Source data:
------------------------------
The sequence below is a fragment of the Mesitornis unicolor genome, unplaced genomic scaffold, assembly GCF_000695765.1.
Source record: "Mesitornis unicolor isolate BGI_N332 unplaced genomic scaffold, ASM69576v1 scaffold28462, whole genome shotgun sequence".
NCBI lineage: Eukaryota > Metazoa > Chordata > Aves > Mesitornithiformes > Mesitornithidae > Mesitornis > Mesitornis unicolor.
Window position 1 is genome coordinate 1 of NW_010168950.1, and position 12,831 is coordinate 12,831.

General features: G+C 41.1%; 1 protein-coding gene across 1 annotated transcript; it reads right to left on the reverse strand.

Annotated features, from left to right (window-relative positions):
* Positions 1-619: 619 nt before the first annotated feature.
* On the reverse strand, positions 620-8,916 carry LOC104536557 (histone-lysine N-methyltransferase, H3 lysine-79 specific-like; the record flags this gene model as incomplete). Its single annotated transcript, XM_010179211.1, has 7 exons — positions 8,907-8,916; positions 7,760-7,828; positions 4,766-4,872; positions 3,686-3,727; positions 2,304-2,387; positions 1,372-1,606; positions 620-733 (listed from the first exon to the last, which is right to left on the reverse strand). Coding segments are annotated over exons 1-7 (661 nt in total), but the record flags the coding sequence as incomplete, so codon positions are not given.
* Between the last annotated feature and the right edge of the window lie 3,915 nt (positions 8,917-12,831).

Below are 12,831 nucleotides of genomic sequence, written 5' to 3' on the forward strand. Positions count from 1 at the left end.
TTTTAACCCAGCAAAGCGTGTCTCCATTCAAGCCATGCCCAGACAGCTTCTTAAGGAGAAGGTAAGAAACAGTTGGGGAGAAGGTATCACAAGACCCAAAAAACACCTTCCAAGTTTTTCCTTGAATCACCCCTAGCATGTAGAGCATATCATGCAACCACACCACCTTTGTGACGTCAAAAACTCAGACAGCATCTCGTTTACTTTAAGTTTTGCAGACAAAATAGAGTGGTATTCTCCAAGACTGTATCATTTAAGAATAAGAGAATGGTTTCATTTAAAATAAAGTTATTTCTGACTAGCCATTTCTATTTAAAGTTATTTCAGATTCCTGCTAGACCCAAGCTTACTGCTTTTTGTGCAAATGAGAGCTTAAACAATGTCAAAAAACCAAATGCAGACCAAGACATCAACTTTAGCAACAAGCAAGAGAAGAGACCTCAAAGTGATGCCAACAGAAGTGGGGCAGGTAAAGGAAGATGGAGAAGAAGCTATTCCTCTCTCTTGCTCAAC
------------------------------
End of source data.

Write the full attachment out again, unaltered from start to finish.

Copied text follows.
The sequence below is a fragment of the Mesitornis unicolor genome, unplaced genomic scaffold, assembly GCF_000695765.1.
Source record: "Mesitornis unicolor isolate BGI_N332 unplaced genomic scaffold, ASM69576v1 scaffold28462, whole genome shotgun sequence".
NCBI lineage: Eukaryota > Metazoa > Chordata > Aves > Mesitornithiformes > Mesitornithidae > Mesitornis > Mesitornis unicolor.
Window position 1 is genome coordinate 1 of NW_010168950.1, and position 12,831 is coordinate 12,831.

General features: G+C 41.1%; 1 protein-coding gene across 1 annotated transcript; it reads right to left on the reverse strand.

Annotated features, from left to right (window-relative positions):
* Positions 1-619: 619 nt before the first annotated feature.
* On the reverse strand, positions 620-8,916 carry LOC104536557 (histone-lysine N-methyltransferase, H3 lysine-79 specific-like; the record flags this gene model as incomplete). Its single annotated transcript, XM_010179211.1, has 7 exons — positions 8,907-8,916; positions 7,760-7,828; positions 4,766-4,872; positions 3,686-3,727; positions 2,304-2,387; positions 1,372-1,606; positions 620-733 (listed from the first exon to the last, which is right to left on the reverse strand). Coding segments are annotated over exons 1-7 (661 nt in total), but the record flags the coding sequence as incomplete, so codon positions are not given.
* Between the last annotated feature and the right edge of the window lie 3,915 nt (positions 8,917-12,831).

Below are 12,831 nucleotides of genomic sequence, written 5' to 3' on the forward strand. Positions count from 1 at the left end.
TTTTAACCCAGCAAAGCGTGTCTCCATTCAAGCCATGCCCAGACAGCTTCTTAAGGAGAAGGTAAGAAACAGTTGGGGAGAAGGTATCACAAGACCCAAAAAACACCTTCCAAGTTTTTCCTTGAATCACCCCTAGCATGTAGAGCATATCATGCAACCACACCACCTTTGTGACGTCAAAAACTCAGACAGCATCTCGTTTACTTTAAGTTTTGCAGACAAAATAGAGTGGTATTCTCCAAGACTGTATCATTTAAGAATAAGAGAATGGTTTCATTTAAAATAAAGTTATTTCTGACTAGCCATTTCTATTTAAAGTTATTTCAGATTCCTGCTAGACCCAAGCTTACTGCTTTTTGTGCAAATGAGAGCTTAAACAATGTCAAAAAACCAAATGCAGACCAAGACATCAACTTTAGCAACAAGCAAGAGAAGAGACCTCAAAGTGATGCCAACAGAAGTGGGGCAGGTAAAGGAAGATGGAGAAGAAGCTATTCCTCTCTCTTGCTCAAC